The issue of this expanded liability remains cloudy, particularly with regard to lender liability. The EPA has proposed to eliminate cleanup liability for lenders who cease activities on the property or sell the site within six months after takeover. Foreclosures and purchases of properties with known or possible hazardous waste problems nevertheless should be undertaken cautiously and with the supervision of an attorney and other professionals to limit potential liability.

Other defenses to liability for the cleanup of contaminated property include proving the contamination was caused solely through an act of God, an act of war, or an act or omission of a third party. The third party, however, may not be an employee or agent of the defendant or one whose act or omission occurs in connection with a contractual arrangement (including land contracts) with the defendant.

There is also an "innocent landowner" exception to the legislation's requirement that no privity of contract exist between the defendant and the party responsible for the contamination for the defendant to invoke third party defense. This exception may be established by proving the defendant acquired the property subsequent to the occurrence of the contamination at the site, the contamination was unknown when the site was acquired, due care was exercised with the hazardous materials involved, and the defendant took precautions against foreseeable acts or omissions by third parties. To establish the requisite legal foundation that the defendant had no prior knowledge of the contamination, the defendant must have appropriately inquired into the previous ownership and uses of the property.

Properly assessing the property for potential environmental concerns and risks through environmental due diligence is crucial to the "innocent landowner" defense. An initial evaluation will involve a site inspection to uncover potential environmental hazards, including underground storage tanks, asbestos materials, and wetlands, a comprehensive background investigation of the property's history, and a review of records for noncompliance of regulations. If no evidence of potential problems is discovered, more thorough and expensive research may not be necessary.

If, however, the above inquiries and investigations find evidence of problems, these must be identified and resolved. Chemical testing of samples from the soil, water, air, or suspected materials should be conducted. An electrical conductivity/resistivity survey may be performed to detect underground storage tanks or drums. Hydrostatic leak tests will reveal any leaking. These tests may be expensive, but not when compared with the costs if contamination is discovered in the future.

Disclosure Laws

After a number of industrial accidents were published in the press, in 1986 Congress amended the Superfund with Community Right to Know requirements. These included emergency planning, notification of spills and accidents involving hazardous materials, and disclosure by industry to the community about the presence and amounts of listed chemicals released into the surrounding area. These regulations have motivated corporations to reduce their emissions to avoid public scrutiny. Further, a duty to disclose the presence of these listed chemicals to potential buyers, tenants, or employees may also exist.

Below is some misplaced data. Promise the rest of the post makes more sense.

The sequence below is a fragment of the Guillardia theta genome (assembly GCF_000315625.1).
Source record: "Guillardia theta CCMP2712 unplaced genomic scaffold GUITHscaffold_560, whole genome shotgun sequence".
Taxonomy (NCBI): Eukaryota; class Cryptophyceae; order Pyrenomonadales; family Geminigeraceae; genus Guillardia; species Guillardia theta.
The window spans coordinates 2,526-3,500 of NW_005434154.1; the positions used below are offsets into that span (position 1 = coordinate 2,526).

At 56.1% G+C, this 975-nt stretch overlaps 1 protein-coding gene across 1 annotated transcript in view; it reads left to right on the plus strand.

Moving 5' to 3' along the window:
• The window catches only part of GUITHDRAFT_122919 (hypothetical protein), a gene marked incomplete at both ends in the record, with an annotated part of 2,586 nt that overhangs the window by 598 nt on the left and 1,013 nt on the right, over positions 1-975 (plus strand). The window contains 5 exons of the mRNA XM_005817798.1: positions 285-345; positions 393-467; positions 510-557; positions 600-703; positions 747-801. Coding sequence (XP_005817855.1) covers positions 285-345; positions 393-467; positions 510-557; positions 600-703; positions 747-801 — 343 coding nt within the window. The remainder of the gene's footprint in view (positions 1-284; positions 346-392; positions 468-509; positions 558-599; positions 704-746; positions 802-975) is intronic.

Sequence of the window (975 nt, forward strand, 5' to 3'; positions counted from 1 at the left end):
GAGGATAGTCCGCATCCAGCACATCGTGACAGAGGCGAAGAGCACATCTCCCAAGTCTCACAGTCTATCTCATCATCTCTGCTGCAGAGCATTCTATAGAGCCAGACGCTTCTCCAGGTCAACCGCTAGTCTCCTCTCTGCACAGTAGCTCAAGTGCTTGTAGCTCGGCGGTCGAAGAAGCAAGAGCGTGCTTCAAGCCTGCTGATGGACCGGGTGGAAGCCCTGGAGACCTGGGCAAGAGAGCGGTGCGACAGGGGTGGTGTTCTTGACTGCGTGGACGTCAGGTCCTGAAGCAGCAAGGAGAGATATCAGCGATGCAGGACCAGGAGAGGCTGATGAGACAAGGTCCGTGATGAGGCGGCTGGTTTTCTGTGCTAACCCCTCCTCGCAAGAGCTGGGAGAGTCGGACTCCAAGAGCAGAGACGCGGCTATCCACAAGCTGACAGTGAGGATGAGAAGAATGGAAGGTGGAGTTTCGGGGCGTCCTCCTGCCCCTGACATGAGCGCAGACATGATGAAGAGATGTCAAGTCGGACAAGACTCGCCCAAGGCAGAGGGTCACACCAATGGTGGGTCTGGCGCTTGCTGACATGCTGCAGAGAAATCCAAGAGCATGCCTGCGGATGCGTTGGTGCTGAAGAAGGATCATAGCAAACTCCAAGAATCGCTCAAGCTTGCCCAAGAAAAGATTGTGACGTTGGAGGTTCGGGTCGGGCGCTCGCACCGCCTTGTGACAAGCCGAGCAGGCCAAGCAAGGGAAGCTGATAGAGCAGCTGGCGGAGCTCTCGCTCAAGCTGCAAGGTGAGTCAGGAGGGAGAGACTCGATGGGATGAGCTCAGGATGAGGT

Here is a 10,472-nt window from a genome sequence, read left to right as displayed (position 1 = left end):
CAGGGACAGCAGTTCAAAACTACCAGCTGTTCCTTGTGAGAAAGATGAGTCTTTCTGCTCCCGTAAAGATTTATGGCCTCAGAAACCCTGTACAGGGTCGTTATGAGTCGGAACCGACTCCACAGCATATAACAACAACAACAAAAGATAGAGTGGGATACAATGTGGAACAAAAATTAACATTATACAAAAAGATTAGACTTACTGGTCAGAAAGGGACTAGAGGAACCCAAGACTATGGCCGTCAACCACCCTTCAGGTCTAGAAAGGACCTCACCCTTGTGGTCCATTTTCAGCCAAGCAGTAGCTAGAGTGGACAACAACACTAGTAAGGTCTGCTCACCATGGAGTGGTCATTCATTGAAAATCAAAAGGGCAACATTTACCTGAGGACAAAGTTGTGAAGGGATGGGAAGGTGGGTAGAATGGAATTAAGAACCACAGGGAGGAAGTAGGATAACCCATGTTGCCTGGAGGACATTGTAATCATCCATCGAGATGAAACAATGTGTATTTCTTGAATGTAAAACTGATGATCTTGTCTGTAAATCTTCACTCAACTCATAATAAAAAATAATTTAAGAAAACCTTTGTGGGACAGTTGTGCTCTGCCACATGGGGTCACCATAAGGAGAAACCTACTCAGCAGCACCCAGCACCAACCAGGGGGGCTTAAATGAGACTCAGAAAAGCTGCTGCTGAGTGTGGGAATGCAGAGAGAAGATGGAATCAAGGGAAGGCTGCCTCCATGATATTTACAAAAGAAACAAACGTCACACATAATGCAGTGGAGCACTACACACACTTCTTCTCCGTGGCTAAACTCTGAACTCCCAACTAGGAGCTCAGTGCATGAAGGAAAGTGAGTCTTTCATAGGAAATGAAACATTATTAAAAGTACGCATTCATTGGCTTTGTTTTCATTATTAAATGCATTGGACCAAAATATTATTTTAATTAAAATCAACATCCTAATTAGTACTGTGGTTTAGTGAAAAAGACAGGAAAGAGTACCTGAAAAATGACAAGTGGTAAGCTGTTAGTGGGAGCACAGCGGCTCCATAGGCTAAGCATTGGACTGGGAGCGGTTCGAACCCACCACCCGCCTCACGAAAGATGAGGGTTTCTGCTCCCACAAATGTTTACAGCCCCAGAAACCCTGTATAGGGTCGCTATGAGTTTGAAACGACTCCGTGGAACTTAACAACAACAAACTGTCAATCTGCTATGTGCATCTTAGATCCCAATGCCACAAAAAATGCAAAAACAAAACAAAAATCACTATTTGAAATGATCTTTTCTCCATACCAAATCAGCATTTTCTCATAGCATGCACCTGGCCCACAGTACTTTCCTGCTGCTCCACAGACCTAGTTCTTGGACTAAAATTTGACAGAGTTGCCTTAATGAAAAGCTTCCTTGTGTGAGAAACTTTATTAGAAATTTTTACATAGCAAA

Accounting and Reporting Issues

The current accounting and reporting guidance for the accrual and disclosure of environmental liabilities exists in several sources within the GAAP hierarchy. The applicable documents include the following:

* SFAS No. 5, Accounting for Contingencies

* FASB Interpretation No. 14, Reasonable Estimation of the Amount of a Loss

* FASB Interpretation No. 39, Offsetting of Amounts Relating to Certain Contracts

* EITF Issue No. 89-13, Accounting for the Cost of Asbestos Removal

* EITF Issue No. 90-8, Capitalization of Costs to Treat Environmental Contamination

* EITF Issue No. 93-5, Accounting for Environmental Liabilities

* SOP 94-6, Disclosure of Certain Significant Risks and Uncertainties

In June 1995, AICPA's AcSEC issued a proposed SOP, Environmental Remediation Liabilities, whose purpose is to "narrow the manner in which existent authoritative accounting literature is supplied by entities to the specific circumstances of recognizing, measuring, and disclosing environmental remediation liabilities." The exposure draft also contains a discussion of major Federal legislation dealing with pollution control laws and environmental cleanup laws and the need to also consider state and non-Federal laws and regulations. The proposal closes with a section on how to audit environmental remediation liabilities. An accompanying sidebar briefly explains the contents of the proposal, whose deadline for comment was October 31, 1995.

In addition to these standards, SEC registrants must be cognizant of the provisions of SAB No. 92, Accounting and Disclosures Relating to Loss Contingencies. Conceptually, the accounting and reporting requirements of environmental liabilities or contingencies are no different than those for other liabilities. Because of the significant exposure that exists, however, and the difficulty in estimating the potential costs, it is often difficult to evaluate adequately the accounting and disclosure requirements applicable to environmental issues. Let us consider the accounting requirements and then examine the disclosure provisions of these documents.